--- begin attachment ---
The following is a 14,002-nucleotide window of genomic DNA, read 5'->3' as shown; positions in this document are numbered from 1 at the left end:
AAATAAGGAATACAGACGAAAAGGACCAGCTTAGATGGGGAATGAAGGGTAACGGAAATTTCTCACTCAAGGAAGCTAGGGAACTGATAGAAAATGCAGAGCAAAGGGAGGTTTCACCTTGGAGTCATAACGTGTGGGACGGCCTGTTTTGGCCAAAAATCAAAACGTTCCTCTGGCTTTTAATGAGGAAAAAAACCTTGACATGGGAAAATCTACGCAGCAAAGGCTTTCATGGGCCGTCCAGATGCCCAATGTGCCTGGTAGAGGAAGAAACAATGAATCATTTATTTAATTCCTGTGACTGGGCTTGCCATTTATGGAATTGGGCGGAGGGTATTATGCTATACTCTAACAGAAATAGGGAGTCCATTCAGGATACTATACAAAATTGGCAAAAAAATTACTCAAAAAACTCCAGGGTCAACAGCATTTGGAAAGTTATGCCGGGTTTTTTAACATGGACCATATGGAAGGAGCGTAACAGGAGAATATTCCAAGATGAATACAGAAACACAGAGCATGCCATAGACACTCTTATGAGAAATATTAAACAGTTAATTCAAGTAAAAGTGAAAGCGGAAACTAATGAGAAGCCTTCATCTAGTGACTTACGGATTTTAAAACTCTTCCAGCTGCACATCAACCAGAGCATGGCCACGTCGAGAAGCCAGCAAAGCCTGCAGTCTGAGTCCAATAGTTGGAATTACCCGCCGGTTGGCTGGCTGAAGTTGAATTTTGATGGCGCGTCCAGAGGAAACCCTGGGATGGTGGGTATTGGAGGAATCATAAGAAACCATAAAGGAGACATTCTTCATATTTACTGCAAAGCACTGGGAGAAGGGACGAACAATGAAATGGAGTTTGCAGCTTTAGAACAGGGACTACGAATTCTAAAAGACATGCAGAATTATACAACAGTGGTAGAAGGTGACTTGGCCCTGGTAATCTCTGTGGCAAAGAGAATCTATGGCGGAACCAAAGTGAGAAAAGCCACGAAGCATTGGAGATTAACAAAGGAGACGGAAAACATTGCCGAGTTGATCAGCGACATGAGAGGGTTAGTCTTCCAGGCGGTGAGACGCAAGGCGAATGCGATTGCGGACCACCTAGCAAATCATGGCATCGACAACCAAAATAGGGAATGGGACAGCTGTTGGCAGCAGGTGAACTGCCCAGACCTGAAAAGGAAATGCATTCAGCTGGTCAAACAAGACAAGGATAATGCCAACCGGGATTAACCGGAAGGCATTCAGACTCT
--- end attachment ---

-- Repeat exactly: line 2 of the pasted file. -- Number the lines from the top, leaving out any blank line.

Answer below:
AAATAAGGAATACAGACGAAAAGGACCAGCTTAGATGGGGAATGAAGGGTAACGGAAATTTCTCACTCAAGGAAGCTAGGGAACTGATAGAAAATGCAGAGCAAAGGGAGGTTTCACCTTGGAGTCATAACGTGTGGGACGGCCTGTTTTGGCCAAAAATCAAAACGTTCCTCTGGCTTTTAATGAGGAAAAAAACCTTGACATGGGAAAATCTACGCAGCAAAGGCTTTCATGGGCCGTCCAGATGCCCAATGTGCCTGGTAGAGGAAGAAACAATGAATCATTTATTTAATTCCTGTGACTGGGCTTGCCATTTATGGAATTGGGCGGAGGGTATTATGCTATACTCTAACAGAAATAGGGAGTCCATTCAGGATACTATACAAAATTGGCAAAAAAATTACTCAAAAAACTCCAGGGTCAACAGCATTTGGAAAGTTATGCCGGGTTTTTTAACATGGACCATATGGAAGGAGCGTAACAGGAGAATATTCCAAGATGAATACAGAAACACAGAGCATGCCATAGACACTCTTATGAGAAATATTAAACAGTTAATTCAAGTAAAAGTGAAAGCGGAAACTAATGAGAAGCCTTCATCTAGTGACTTACGGATTTTAAAACTCTTCCAGCTGCACATCAACCAGAGCATGGCCACGTCGAGAAGCCAGCAAAGCCTGCAGTCTGAGTCCAATAGTTGGAATTACCCGCCGGTTGGCTGGCTGAAGTTGAATTTTGATGGCGCGTCCAGAGGAAACCCTGGGATGGTGGGTATTGGAGGAATCATAAGAAACCATAAAGGAGACATTCTTCATATTTACTGCAAAGCACTGGGAGAAGGGACGAACAATGAAATGGAGTTTGCAGCTTTAGAACAGGGACTACGAATTCTAAAAGACATGCAGAATTATACAACAGTGGTAGAAGGTGACTTGGCCCTGGTAATCTCTGTGGCAAAGAGAATCTATGGCGGAACCAAAGTGAGAAAAGCCACGAAGCATTGGAGATTAACAAAGGAGACGGAAAACATTGCCGAGTTGATCAGCGACATGAGAGGGTTAGTCTTCCAGGCGGTGAGACGCAAGGCGAATGCGATTGCGGACCACCTAGCAAATCATGGCATCGACAACCAAAATAGGGAATGGGACAGCTGTTGGCAGCAGGTGAACTGCCCAGACCTGAAAAGGAAATGCATTCAGCTGGTCAAACAAGACAAGGATAATGCCAACCGGGATTAACCGGAAGGCATTCAGACTCT